Kim Klein’s New Year’s Resolutions for Grassroots Fundraisers

Dear Readers:

Either you were all so busy with year-end donations or you took some time off during December,  (I hope a lot of both)  but I did not get any questions to answer.   So I will use this space to suggest some new year’s resolutions for those of us with fundraising responsibilities, whether staff, board or volunteer:

1)      I will be a thoughtful donor myself.  Probably all of us give away money, and many of us are very generous.  But I know as I looked over my own giving this year that too much of it was either reflexive-someone asked, I gave; or traditional-I gave because I have given for years.  Too little of it really reflected deep thought:  how much do I care about this cause and how well do I think this organization addresses this issue?  Does the gift I give represent how much I care?  The more we know about being a thoughtful donor by being one, the better we will be at asking others to be thoughtful.

2)   I, or someone from the Board or staff, will be in personal touch with long time loyal donors at least once this year without asking for money. Most of us do a good job staying in touch with our major donors:  we call, we send personal notes, sometimes we offer to visit.  But many of us, under the pressure of time, fall into a bad habit of taking our long time loyal donors (who give varying amounts, although I am talking mostly about donors giving under $2,500) for granted.  These donors don’t complain. They send in their money every year or sometimes more often, and they don’t ask any questions.  Chances are they like what we do, but also chances are they occasionally feel a little slighted and ignored.  For example, a friend of mine has been giving $100 to a great organization for 15 years.  They send the same form appeal and form thank you every year, with the same language they would use with someone who had just given for the first time.  Had they played their cards differently, she would be giving a lot more.  But as it is, she was asked personally by another great organization for a very large gift and in order to make that, she has to drop some current giving.  The first to go?  Those groups that don’t even seem to notice her.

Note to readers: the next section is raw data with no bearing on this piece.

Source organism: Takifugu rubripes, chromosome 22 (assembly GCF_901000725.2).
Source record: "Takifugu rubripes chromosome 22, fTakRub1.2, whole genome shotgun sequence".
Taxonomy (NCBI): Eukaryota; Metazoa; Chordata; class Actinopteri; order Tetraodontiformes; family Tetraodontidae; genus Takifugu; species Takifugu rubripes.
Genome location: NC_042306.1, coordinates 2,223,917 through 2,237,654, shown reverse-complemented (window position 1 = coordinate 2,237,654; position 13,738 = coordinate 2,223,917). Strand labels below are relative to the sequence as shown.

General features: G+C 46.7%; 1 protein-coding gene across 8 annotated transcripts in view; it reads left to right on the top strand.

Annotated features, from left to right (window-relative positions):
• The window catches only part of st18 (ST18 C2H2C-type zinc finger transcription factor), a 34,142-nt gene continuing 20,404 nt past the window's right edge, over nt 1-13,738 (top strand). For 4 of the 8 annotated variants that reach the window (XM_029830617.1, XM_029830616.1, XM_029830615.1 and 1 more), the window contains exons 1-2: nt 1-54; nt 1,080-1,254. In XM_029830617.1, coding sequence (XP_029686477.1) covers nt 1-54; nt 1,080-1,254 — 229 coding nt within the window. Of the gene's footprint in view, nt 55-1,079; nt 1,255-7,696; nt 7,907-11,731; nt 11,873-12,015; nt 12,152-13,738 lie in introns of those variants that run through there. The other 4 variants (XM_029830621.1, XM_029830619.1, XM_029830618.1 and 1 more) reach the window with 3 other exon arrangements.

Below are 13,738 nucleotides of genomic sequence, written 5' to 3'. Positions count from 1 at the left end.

3)      I will ratchet up my fundraising.  Every time I would haves simply signed a form letter, I will add a note instead;  every time I would have written a personal note, I will call instead; every time I would have called, I will offer to visit, and every visit I make I will ask when I can visit again.  Your donors are your most reliable income stream, far more than your investments if you have any, and far more than any foundation or government funding.  They deserve more attention and you need to push yourself or push others to take care of these relationships.

4)      I will remember that, at the end of the day, the work of my organization is what counts, not the organization itself.  This insight is from organizational development consultant and social justice activist, Gavin Perryman.  Perryman is concerned that the emphasis on building institutions is seen as just as important as doing the work.  Words like “efficiency,” “sustainability,” or “innovation” have become values rather than strategies.   These words describe ways of thinking, planning and working but they are not an end in themselves.  (A tombstone will not read, “Good bye dear Fred, you were so efficient.”) Manage to mission and the money will take care of itself.

5)      I will remember that the reason I work in a nonprofit is to promote the common good.  As such we will say nice things about other organizations, join coalitions and work together to solve problems. From time to time tell donors about other organizations they may be interested in.   Keep the big picture in mind: work for fair and just tax policy and for a redistribution of wealth that allows everyone to have a decent standard of living.

With that said, I wish all of you all the best in 2011!

~Kim Klein